And then there’s the ‘Like’ button, the easiest option for someone looking to get their next emotional fix. Throw up an image of a dead buck with an approaching hunter and ask the facetious question, who likes that moment when you first walk up to your buck? Once posted, sit back to see how many ‘Likes’ that post can get. This function offers the aloof convenience to the viewing public to either ‘Like’, ‘Comment’ or simply ignore. After all, it is far easier to hit the ‘Like’ button than to actually take the initiative to engage in a personal way.

“Tuffnell succeeds”, explains Holms, “in exposing the grand lie of Facebook and other social media sites. While they promise connection and friendship, they often produce the exact opposite. Yet many of us continue to invest inordinate amounts of time into these sites, hoping they will deliver as promised. Like a government program gone bad, we try to convince ourselves that if we will only go a little bit further, this path we’re on is sure to take us where we want to go – we just need more of the same.”

Beyond the addiction component linked to social media, deer hunters have found an outlet that gives them a voice, a place to ‘show and tell’, a platform to make comparisons and satisfy their curiosity. And along with this technological podium, where everyone now has a say, of which the entire world can read, specialized groups are formed that key on specific aspects of deer hunting near and dear to them. Do you remember what our moms used to tell us, “It’s better to be thought of as a fool than to open your mouth and remove all doubt?” Yes, you have an opinion, but not everybody needs to know it…all the time!


Unfortunately, as Holms writes in his book, the inherent promises of Facebook – that you can be connected to everyone, be friends with everyone – quickly leave their users disenchanted and even depressed. (And may I add, angry, envious, jealous and often frustrated?) “In the silence of connection,” writes Sherry Turkle, “people are comforted by being in touch with a lot of people – carefully kept at bay. We can’t get enough of one another if we can use technology to keep one another at distances we can control: not too close, not too far, just right.”

As with all human intrigue, the real person behind the online persona eventually gets revealed and becomes nakedly transparent on social media sites. Like intoxicating adult beverages that serve to relax inhibitions, this purveyor finds a faux bravado while sitting in their obscurity. They feel safe as their unrestrained inner thoughts are typed in front of a monitor; liberated when hitting the publish button; anxious as they wait for someone – anyone – to respond, and relieved when that someone does, favorable or not. And if that person happens to be an instigator, looking for the next ‘fool’ to come along and argue with them, even better; they’re now getting what they so desperately need and want: ATTENTION.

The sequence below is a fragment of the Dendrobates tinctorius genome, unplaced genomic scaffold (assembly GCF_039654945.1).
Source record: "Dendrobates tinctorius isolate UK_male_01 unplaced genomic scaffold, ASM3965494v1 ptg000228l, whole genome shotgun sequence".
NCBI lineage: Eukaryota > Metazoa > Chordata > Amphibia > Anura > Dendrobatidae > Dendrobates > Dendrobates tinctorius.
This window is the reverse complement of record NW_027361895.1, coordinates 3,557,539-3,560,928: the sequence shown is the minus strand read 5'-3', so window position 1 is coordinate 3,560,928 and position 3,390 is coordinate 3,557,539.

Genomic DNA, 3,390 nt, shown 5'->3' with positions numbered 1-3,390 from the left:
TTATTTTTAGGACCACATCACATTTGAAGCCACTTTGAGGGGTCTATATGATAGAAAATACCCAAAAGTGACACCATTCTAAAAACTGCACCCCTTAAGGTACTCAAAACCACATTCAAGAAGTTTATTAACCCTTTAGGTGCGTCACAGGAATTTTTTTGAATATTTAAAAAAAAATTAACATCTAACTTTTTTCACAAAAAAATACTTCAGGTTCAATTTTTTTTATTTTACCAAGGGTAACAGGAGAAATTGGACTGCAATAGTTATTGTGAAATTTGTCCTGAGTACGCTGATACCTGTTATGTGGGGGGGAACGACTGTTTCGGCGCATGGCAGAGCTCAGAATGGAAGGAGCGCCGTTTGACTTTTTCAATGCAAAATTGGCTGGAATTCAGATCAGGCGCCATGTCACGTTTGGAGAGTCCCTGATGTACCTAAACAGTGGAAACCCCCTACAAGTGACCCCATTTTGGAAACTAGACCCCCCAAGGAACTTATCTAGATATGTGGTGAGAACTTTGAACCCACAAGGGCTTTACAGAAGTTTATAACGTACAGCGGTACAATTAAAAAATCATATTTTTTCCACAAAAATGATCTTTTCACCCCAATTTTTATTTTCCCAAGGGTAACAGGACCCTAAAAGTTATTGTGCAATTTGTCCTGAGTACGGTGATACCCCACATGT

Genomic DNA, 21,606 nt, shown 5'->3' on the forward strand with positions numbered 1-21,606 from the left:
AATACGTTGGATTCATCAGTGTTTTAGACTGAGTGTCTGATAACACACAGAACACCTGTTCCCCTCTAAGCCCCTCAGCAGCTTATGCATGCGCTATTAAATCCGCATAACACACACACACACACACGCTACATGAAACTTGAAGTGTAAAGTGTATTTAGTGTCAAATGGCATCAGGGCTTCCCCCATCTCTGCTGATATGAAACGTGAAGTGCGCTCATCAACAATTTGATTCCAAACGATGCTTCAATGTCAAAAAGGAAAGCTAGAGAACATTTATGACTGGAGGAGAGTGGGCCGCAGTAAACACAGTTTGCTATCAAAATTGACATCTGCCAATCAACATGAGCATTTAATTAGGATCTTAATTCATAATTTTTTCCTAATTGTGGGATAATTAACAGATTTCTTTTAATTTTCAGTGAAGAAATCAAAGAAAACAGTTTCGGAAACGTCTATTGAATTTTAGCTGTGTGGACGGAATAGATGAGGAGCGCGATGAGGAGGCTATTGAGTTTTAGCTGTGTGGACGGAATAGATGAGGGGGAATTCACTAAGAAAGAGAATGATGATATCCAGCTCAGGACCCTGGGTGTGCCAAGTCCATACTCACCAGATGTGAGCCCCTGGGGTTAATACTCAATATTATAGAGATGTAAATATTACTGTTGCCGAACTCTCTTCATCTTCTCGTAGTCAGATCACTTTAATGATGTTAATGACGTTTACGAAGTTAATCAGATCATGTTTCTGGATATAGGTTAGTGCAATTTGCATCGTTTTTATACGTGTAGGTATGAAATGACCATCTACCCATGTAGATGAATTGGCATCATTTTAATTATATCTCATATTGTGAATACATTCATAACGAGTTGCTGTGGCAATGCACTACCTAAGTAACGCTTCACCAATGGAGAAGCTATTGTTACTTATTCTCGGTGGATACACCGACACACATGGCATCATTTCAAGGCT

You see, social networking sites have taken what the biological community would call, the bar stool biologist – whose audience was anyone close enough to hear, or better yet, listen – to a whole new level that has the capacity to reach a multitude.

 2013 Sportsmen's Dinner 036

Let’s face it, humility aside, everyone likes to be complimented on their achievements, especially deer hunters. But for some the only time we ever see them posting is when they have something to brag about. Does that sound like someone you’d want to have a relationship with? And when they pop-up it usually begins with something crass like, “BBD, pics to follow.” It’s as if everyone has been anxiously waiting with baited breath for them to reveal to us their recent triumph. And man, do they relish in all of the likes we give them, which of course only fuels an ever growing, insatiable appetite for more of the same. Sounds a bit like Hollywood doesn’t it?

Turkle sees through the underlying dynamics and explains:

Technology is seductive when what it offers meets our human vulnerabilities. And as it turns out, we are very vulnerable indeed. We are lonely but fearful of intimacy. Digital connections and the sociable robot may offer the illusion of companionship without the demands of friendship.”


The affect social media has had on deer hunters does not lie in behavioral modifications, but rather has served to reveal the true character in each of us that would otherwise remain unknown to a vast majority. Yet, in all of its convenience and instant gratification, it has done little to satisfy the longing in every human heart, which is the desire to be recognized and belong and to have relationships. It’s easy to have a crowd of Facebook friends because they require no real effort to keep; no investment; no time and certainly no emotional attachment. However, we are still a relational people. Why else would we bother to post?





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Posted in: Whitetail Deer